Danielle Metz revels in her ability to drive around town and sleep on a brand-new, pillow top mattress each night.
Metz, 51, is one of the 1,715 inmates President Barack Obama granted clemency before leaving the White House in 2017. On that particular day, a Tuesday in August, Obama commuted the sentences of a then-record 111 inmates. The early releases were the former president’s attempt to clap back at drug laws he deemed unusually harsh to nonviolent offenders like Metz.
In 1994, this wife and mother of two was sentenced to three life sentences - plus 20 years - on four counts of drug dealing and conspiracy. Category 3 federal sentencing guidelines demanded the stiff punishment, although Metz had never been in trouble with the law before. Her husband, the alleged ringleader, is still in prison. They rarely talk.
“I was kind of ashamed to tell anybody I had life. At that time, I was 26 years old. I couldn’t even digest it. Every time I [got] ready to say it, it made me sick to the stomach. I can’t believe this happened to me,” Metz said. “Don’t get me wrong: I did some things, but nothing merit[ed] the kind of sentence that I got.
“When the judge sentenced me, he told me I had forfeited my right to live in a humane society again.”
A life sentence means the length of one’s natural lifespan. There is no abbreviated sentencing or parole for good behavior.
So, for 23 years and eight months, Metz filled her days in a box, torn away from her children, earning 29 cents an hour at the Dublin Federal Correctional Institution in California. She made a triumphant return home to New Orleans in September 2016.
Since then, her days are busy with work, college, speaking engagements, youth mentoring and getting reacquainted with her family. A memoir, “Victory,” is expected in mid-March.
“This is answered prayer, what we’re going through. This is prayer without cease; without giving up until you get to where you need to get to,” Metz said recently from her childhood home. “This [ordeal] has changed my life in many ways.”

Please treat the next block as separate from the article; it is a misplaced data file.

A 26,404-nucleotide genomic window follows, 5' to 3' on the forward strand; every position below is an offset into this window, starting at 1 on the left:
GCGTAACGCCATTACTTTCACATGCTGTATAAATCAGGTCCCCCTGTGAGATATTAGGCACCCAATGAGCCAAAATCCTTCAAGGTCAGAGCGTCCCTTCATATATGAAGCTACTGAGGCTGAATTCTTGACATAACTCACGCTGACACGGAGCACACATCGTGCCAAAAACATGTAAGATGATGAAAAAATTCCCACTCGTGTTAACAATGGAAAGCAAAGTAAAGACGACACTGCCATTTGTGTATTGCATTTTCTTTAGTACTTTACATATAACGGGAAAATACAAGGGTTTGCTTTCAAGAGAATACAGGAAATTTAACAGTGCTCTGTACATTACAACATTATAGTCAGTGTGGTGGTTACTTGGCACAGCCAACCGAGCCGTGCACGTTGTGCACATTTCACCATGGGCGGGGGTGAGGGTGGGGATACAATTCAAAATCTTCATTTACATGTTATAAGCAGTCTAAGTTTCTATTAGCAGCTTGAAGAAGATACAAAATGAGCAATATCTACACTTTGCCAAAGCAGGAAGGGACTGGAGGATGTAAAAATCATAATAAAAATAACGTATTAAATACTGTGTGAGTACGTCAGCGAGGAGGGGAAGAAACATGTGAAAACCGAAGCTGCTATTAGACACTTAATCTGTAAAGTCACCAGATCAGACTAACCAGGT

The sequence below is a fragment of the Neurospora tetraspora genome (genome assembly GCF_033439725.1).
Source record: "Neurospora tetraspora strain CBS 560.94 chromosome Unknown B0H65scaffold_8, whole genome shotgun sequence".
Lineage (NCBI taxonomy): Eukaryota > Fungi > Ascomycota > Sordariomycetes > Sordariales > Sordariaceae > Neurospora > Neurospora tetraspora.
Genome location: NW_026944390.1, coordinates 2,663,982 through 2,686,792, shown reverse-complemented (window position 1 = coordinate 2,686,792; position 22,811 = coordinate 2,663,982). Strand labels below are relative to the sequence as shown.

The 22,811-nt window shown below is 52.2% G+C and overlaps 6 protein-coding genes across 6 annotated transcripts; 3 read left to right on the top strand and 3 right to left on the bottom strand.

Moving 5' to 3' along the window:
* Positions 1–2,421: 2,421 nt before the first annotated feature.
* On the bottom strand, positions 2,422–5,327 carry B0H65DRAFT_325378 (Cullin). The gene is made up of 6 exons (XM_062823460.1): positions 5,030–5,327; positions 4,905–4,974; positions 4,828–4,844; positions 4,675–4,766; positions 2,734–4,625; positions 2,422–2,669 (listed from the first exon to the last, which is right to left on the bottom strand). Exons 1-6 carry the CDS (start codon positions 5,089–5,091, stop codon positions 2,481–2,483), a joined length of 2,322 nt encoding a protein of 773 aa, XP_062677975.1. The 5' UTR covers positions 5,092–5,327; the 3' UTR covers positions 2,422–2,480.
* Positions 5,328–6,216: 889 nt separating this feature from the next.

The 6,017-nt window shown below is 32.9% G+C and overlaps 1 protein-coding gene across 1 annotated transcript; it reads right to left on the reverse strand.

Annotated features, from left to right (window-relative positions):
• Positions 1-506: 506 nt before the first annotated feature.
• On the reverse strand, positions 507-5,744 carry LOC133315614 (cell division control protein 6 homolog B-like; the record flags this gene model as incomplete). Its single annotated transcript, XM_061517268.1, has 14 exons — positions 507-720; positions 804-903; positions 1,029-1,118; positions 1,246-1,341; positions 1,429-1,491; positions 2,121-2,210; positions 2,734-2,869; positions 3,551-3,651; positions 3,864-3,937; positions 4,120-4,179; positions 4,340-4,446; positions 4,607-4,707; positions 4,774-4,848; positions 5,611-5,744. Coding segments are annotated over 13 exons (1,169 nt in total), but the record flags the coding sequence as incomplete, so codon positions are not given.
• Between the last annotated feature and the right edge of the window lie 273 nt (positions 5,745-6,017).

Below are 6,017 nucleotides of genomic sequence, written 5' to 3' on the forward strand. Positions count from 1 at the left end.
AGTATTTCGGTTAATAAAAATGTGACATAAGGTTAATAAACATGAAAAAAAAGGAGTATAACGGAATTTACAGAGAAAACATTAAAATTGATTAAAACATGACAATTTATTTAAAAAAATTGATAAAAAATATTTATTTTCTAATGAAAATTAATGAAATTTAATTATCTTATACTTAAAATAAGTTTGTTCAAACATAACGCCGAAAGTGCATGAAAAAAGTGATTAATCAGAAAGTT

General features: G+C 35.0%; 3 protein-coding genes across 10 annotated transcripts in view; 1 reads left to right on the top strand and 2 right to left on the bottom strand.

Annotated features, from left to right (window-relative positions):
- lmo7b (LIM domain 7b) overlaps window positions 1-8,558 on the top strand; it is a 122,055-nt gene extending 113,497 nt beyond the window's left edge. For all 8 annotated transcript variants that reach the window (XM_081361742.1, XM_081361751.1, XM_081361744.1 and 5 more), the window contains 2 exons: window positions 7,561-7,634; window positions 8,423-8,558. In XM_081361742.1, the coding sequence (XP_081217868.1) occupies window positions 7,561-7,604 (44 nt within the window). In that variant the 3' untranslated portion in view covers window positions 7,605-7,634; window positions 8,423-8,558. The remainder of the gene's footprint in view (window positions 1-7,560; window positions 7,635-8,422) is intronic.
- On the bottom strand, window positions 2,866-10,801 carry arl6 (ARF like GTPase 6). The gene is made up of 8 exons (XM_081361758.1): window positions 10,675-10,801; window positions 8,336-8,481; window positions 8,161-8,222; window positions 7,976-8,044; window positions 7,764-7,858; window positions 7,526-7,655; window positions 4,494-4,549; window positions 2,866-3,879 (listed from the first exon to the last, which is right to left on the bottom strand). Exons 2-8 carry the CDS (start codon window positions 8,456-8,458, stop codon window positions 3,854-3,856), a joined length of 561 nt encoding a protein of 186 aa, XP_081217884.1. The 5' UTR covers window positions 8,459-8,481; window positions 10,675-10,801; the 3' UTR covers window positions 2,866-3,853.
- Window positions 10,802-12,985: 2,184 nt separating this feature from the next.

Primarily, Metz is committed to bettering herself and the world. The psychology-substance abuse student works in a local community health clinic, helping the formerly incarcerated make a healthy transition back into society. She’s also on-call as a Violence Interrupter, providing counsel to gunshot victims, 16 to 28 years old, fresh from a violent incident, while still in the hospital.
On weekends, Metz mentors girls through a nonprofit organization, sometimes accompanying them to court. Then, there’s her Pep Rallies to Prison motivational speaking business, of which she is chief executive officer.
“President Obama wrote to me that I must lead by example. That I had demonstrated the potential to do great things. Only a fraction of [the country’s prisoners] are chosen [for clemency], and I was one of ’em,” Metz said. “So I don’t take that for granted.”
Instead, Metz keeps productive. Clemency means that although she was released from the 973-bed women’s prison, this is supervised release for five years. At some point, her supervisor may recommend getting her record expunged.